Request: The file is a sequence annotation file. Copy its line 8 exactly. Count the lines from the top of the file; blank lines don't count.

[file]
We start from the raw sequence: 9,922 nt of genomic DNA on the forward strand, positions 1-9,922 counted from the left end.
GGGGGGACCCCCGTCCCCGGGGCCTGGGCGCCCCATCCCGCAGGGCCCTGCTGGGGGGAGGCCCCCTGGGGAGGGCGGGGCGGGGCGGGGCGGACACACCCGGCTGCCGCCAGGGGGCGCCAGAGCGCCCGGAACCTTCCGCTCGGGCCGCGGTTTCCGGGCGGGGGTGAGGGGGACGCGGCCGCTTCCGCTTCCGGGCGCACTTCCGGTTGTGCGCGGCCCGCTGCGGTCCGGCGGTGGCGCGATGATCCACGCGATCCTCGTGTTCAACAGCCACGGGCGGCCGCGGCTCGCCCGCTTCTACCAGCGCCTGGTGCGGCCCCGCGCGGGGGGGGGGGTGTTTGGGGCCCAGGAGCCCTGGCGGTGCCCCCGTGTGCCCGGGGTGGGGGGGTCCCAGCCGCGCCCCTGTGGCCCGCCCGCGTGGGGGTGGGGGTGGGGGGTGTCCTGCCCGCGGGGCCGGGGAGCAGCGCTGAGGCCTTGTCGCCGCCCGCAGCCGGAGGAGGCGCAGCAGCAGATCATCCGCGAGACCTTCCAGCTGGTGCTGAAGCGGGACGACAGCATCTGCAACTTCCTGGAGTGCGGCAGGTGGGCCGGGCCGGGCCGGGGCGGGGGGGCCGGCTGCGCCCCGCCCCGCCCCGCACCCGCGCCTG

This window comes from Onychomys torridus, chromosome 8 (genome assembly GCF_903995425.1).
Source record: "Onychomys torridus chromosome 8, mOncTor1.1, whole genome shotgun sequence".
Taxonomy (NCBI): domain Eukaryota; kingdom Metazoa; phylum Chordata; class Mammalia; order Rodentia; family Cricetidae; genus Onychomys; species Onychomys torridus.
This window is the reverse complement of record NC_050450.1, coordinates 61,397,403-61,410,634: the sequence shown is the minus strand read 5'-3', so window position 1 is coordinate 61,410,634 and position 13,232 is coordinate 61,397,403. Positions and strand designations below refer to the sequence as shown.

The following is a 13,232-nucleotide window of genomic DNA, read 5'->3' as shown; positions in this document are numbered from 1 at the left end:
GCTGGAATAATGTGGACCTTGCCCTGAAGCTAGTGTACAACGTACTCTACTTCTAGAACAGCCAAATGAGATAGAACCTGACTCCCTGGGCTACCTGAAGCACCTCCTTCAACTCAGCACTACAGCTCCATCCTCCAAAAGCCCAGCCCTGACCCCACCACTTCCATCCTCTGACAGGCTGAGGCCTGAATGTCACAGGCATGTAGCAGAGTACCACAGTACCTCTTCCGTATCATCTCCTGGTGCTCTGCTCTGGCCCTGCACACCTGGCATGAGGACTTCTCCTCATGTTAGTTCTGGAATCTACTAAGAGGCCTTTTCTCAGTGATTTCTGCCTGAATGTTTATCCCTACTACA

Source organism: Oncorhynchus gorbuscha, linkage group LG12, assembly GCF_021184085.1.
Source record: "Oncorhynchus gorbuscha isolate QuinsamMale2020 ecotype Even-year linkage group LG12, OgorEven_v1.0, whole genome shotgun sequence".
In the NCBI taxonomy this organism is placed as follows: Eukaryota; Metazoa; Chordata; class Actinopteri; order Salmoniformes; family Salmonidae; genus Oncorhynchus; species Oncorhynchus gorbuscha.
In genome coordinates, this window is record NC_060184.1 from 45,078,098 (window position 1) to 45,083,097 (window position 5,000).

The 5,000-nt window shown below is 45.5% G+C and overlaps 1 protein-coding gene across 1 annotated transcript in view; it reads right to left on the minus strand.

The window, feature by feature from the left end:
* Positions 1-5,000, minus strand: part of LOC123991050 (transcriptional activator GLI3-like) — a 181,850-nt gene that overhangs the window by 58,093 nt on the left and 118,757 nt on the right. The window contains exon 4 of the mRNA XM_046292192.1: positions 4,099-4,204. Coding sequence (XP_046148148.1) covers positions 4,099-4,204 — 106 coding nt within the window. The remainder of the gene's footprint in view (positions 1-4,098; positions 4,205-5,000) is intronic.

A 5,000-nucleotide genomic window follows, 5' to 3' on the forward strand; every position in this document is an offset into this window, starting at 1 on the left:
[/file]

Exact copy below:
GCTGGAATAATGTGGACCTTGCCCTGAAGCTAGTGTACAACGTACTCTACTTCTAGAACAGCCAAATGAGATAGAACCTGACTCCCTGGGCTACCTGAAGCACCTCCTTCAACTCAGCACTACAGCTCCATCCTCCAAAAGCCCAGCCCTGACCCCACCACTTCCATCCTCTGACAGGCTGAGGCCTGAATGTCACAGGCATGTAGCAGAGTACCACAGTACCTCTTCCGTATCATCTCCTGGTGCTCTGCTCTGGCCCTGCACACCTGGCATGAGGACTTCTCCTCATGTTAGTTCTGGAATCTACTAAGAGGCCTTTTCTCAGTGATTTCTGCCTGAATGTTTATCCCTACTACA